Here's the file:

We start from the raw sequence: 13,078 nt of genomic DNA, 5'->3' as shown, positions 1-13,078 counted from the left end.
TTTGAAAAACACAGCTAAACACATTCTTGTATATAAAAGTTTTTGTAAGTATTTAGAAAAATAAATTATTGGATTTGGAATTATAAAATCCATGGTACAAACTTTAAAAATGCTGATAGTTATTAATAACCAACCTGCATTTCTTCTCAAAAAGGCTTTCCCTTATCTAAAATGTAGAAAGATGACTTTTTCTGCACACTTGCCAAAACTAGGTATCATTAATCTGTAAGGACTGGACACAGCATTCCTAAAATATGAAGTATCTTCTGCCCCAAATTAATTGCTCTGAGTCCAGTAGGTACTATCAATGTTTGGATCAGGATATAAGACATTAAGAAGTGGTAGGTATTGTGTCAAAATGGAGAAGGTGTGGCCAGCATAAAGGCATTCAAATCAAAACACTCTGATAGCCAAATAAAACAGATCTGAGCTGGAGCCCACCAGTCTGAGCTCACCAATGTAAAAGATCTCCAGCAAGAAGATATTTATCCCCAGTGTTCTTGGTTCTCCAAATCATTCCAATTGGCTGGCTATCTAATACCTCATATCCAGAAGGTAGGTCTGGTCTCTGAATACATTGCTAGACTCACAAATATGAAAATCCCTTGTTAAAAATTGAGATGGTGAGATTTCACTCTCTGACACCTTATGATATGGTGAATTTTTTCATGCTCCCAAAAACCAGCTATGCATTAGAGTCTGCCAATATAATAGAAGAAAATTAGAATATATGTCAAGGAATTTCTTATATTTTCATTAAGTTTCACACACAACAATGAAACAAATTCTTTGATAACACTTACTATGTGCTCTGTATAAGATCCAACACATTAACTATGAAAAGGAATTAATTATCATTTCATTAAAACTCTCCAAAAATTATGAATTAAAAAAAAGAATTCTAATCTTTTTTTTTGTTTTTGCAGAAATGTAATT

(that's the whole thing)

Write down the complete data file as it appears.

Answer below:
We start from the raw sequence: 13,078 nt of genomic DNA, 5'->3' as shown, positions 1-13,078 counted from the left end.
TTTGAAAAACACAGCTAAACACATTCTTGTATATAAAAGTTTTTGTAAGTATTTAGAAAAATAAATTATTGGATTTGGAATTATAAAATCCATGGTACAAACTTTAAAAATGCTGATAGTTATTAATAACCAACCTGCATTTCTTCTCAAAAAGGCTTTCCCTTATCTAAAATGTAGAAAGATGACTTTTTCTGCACACTTGCCAAAACTAGGTATCATTAATCTGTAAGGACTGGACACAGCATTCCTAAAATATGAAGTATCTTCTGCCCCAAATTAATTGCTCTGAGTCCAGTAGGTACTATCAATGTTTGGATCAGGATATAAGACATTAAGAAGTGGTAGGTATTGTGTCAAAATGGAGAAGGTGTGGCCAGCATAAAGGCATTCAAATCAAAACACTCTGATAGCCAAATAAAACAGATCTGAGCTGGAGCCCACCAGTCTGAGCTCACCAATGTAAAAGATCTCCAGCAAGAAGATATTTATCCCCAGTGTTCTTGGTTCTCCAAATCATTCCAATTGGCTGGCTATCTAATACCTCATATCCAGAAGGTAGGTCTGGTCTCTGAATACATTGCTAGACTCACAAATATGAAAATCCCTTGTTAAAAATTGAGATGGTGAGATTTCACTCTCTGACACCTTATGATATGGTGAATTTTTTCATGCTCCCAAAAACCAGCTATGCATTAGAGTCTGCCAATATAATAGAAGAAAATTAGAATATATGTCAAGGAATTTCTTATATTTTCATTAAGTTTCACACACAACAATGAAACAAATTCTTTGATAACACTTACTATGTGCTCTGTATAAGATCCAACACATTAACTATGAAAAGGAATTAATTATCATTTCATTAAAACTCTCCAAAAATTATGAATTAAAAAAAAGAATTCTAATCTTTTTTTTTGTTTTTGCAGAAATGTAATT